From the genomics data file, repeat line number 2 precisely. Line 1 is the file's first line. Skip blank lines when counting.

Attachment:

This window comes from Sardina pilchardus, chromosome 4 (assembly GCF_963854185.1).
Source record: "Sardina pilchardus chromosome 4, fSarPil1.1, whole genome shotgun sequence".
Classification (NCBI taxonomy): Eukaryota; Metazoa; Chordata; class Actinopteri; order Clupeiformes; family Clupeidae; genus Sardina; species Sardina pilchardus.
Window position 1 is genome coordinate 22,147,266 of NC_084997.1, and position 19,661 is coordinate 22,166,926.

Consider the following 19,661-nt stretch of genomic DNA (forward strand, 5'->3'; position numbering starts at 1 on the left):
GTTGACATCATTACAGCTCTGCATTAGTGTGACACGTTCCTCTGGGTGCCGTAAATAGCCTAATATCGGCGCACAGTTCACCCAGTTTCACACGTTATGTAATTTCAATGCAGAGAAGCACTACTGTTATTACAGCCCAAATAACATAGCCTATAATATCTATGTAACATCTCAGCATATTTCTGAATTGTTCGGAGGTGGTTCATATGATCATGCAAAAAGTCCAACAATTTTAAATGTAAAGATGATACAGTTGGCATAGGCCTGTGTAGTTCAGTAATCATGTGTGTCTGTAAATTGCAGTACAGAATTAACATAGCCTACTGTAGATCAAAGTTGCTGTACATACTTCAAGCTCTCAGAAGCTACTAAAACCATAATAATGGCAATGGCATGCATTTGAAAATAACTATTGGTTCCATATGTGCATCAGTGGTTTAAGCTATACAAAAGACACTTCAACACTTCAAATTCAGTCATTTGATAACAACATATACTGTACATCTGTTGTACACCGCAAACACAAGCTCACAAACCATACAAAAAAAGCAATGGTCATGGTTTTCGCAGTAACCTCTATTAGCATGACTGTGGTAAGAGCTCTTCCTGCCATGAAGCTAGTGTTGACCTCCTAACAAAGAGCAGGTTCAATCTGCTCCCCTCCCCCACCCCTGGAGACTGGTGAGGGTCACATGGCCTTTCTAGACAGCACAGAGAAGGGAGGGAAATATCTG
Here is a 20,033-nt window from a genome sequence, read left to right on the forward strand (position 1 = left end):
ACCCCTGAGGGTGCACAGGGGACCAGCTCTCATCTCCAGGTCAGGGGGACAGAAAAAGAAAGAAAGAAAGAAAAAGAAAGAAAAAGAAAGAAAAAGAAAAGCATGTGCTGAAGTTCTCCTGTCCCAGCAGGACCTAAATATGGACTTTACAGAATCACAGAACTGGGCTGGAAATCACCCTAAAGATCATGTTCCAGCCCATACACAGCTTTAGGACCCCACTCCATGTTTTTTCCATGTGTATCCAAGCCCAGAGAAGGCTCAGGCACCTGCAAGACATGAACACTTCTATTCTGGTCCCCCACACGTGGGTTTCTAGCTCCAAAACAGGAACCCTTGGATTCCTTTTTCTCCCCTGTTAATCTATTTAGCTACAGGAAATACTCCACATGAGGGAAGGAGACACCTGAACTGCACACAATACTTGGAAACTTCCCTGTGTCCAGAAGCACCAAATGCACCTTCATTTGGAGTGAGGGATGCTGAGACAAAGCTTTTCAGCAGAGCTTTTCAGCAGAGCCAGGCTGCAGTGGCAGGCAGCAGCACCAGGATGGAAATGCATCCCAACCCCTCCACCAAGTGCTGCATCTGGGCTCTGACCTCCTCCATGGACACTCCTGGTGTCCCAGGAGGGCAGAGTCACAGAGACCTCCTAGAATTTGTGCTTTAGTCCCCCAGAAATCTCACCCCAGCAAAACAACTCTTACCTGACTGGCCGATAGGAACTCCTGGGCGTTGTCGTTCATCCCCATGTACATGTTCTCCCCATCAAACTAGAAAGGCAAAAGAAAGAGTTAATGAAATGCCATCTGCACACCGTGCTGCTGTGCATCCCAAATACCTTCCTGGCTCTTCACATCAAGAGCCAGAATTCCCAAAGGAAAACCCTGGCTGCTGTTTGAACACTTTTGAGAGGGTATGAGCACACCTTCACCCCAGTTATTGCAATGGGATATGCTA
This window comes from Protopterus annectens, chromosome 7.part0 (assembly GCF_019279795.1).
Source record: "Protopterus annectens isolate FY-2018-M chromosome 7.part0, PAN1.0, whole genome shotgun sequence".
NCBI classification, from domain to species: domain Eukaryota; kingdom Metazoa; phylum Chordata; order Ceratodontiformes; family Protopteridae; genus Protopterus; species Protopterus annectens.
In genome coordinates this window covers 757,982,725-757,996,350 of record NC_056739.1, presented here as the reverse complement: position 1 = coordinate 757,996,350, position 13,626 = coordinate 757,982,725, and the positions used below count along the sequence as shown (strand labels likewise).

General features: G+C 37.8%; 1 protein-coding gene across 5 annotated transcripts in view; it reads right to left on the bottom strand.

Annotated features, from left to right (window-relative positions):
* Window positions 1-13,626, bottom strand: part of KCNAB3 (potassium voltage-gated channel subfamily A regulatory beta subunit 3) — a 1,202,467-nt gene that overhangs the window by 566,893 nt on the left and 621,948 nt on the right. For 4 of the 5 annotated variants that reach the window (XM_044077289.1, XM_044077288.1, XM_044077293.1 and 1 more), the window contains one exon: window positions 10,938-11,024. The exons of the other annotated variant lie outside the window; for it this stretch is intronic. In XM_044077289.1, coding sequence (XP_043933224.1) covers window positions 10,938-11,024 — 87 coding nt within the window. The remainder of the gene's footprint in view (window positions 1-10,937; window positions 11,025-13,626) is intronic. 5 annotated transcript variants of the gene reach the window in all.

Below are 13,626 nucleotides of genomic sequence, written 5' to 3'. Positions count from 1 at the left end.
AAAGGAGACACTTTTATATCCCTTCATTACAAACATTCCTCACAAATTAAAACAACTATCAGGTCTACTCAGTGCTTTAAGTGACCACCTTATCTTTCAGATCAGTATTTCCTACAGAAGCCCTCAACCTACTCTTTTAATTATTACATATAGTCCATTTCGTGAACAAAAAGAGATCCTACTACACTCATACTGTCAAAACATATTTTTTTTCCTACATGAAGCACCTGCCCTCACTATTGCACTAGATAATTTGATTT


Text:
Source record: "Sardina pilchardus chromosome 4, fSarPil1.1, whole genome shotgun sequence".